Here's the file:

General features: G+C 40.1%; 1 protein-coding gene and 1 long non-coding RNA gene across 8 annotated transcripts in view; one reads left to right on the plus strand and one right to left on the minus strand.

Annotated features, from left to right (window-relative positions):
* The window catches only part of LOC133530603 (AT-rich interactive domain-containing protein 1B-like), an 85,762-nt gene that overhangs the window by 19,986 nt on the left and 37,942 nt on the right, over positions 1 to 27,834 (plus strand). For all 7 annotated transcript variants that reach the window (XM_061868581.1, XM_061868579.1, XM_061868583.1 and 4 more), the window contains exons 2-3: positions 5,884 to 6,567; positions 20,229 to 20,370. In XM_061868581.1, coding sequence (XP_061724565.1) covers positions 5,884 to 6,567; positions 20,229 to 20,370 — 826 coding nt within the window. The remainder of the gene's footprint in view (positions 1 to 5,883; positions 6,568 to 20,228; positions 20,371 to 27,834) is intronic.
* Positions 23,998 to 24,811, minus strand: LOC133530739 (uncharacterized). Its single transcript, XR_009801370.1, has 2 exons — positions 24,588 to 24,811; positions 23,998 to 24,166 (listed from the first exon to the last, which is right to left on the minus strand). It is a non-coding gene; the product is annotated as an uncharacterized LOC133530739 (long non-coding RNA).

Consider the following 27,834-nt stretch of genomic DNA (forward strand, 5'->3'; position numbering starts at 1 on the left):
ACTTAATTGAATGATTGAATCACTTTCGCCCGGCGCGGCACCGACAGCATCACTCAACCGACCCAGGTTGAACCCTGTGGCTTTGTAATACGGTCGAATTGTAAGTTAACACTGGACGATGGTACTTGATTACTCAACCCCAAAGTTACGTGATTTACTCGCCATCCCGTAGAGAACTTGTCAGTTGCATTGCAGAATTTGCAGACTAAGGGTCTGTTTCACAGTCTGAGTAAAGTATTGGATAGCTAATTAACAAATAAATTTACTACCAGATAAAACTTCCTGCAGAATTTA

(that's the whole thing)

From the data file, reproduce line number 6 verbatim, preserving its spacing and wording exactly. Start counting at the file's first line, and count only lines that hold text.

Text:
ACTTAATTGAATGATTGAATCACTTTCGCCCGGCGCGGCACCGACAGCATCACTCAACCGACCCAGGTTGAACCCTGTGGCTTTGTAATACGGTCGAATTGTAAGTTAACACTGGACGATGGTACTTGATTACTCAACCCCAAAGTTACGTGATTTACTCGCCATCCCGTAGAGAACTTGTCAGTTGCATTGCAGAATTTGCAGACTAAGGGTCTGTTTCACAGTCTGAGTAAAGTATTGGATAGCTAATTAACAAATAAATTTACTACCAGATAAAACTTCCTGCAGAATTTA